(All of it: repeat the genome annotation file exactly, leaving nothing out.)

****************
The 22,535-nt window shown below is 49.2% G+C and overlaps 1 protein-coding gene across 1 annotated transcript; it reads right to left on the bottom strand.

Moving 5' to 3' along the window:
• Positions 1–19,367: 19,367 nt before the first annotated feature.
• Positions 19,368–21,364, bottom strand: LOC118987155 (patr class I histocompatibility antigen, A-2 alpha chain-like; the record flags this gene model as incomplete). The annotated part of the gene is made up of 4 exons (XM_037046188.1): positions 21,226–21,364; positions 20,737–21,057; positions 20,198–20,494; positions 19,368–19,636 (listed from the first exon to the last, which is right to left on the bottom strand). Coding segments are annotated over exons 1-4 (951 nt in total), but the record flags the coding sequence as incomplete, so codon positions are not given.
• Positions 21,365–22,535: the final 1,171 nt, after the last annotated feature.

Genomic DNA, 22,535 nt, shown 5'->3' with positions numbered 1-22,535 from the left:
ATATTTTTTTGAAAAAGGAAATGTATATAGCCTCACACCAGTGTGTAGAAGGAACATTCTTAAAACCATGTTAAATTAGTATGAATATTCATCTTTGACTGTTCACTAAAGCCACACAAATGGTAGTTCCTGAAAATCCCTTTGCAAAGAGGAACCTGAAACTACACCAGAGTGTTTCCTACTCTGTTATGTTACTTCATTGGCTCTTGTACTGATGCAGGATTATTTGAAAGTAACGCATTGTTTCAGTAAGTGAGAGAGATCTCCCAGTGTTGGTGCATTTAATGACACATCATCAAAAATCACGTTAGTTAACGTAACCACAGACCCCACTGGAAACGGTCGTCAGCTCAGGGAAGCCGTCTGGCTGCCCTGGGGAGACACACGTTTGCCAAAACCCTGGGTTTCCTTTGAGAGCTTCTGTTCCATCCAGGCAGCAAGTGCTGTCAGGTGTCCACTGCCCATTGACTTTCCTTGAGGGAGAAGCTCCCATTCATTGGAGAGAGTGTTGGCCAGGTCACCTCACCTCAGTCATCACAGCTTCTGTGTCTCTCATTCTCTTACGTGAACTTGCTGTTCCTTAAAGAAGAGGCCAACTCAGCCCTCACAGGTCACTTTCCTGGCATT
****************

The 22,535-nt window shown below is 49.2% G+C and overlaps 1 protein-coding gene across 1 annotated transcript; it reads right to left on the bottom strand.

Moving 5' to 3' along the window:
• Positions 1–19,367: 19,367 nt before the first annotated feature.
• Positions 19,368–21,364, bottom strand: LOC118987155 (patr class I histocompatibility antigen, A-2 alpha chain-like; the record flags this gene model as incomplete). The annotated part of the gene is made up of 4 exons (XM_037046188.1): positions 21,226–21,364; positions 20,737–21,057; positions 20,198–20,494; positions 19,368–19,636 (listed from the first exon to the last, which is right to left on the bottom strand). Coding segments are annotated over exons 1-4 (951 nt in total), but the record flags the coding sequence as incomplete, so codon positions are not given.
• Positions 21,365–22,535: the final 1,171 nt, after the last annotated feature.

Genomic DNA, 22,535 nt, shown 5'->3' with positions numbered 1-22,535 from the left:
ATATTTTTTTGAAAAAGGAAATGTATATAGCCTCACACCAGTGTGTAGAAGGAACATTCTTAAAACCATGTTAAATTAGTATGAATATTCATCTTTGACTGTTCACTAAAGCCACACAAATGGTAGTTCCTGAAAATCCCTTTGCAAAGAGGAACCTGAAACTACACCAGAGTGTTTCCTACTCTGTTATGTTACTTCATTGGCTCTTGTACTGATGCAGGATTATTTGAAAGTAACGCATTGTTTCAGTAAGTGAGAGAGATCTCCCAGTGTTGGTGCATTTAATGACACATCATCAAAAATCACGTTAGTTAACGTAACCACAGACCCCACTGGAAACGGTCGTCAGCTCAGGGAAGCCGTCTGGCTGCCCTGGGGAGACACACGTTTGCCAAAACCCTGGGTTTCCTTTGAGAGCTTCTGTTCCATCCAGGCAGCAAGTGCTGTCAGGTGTCCACTGCCCATTGACTTTCCTTGAGGGAGAAGCTCCCATTCATTGGAGAGAGTGTTGGCCAGGTCACCTCACCTCAGTCATCACAGCTTCTGTGTCTCTCATTCTCTTACGTGAACTTGCTGTTCCTTAAAGAAGAGGCCAACTCAGCCCTCACAGGTCACTTTCCTGGCATT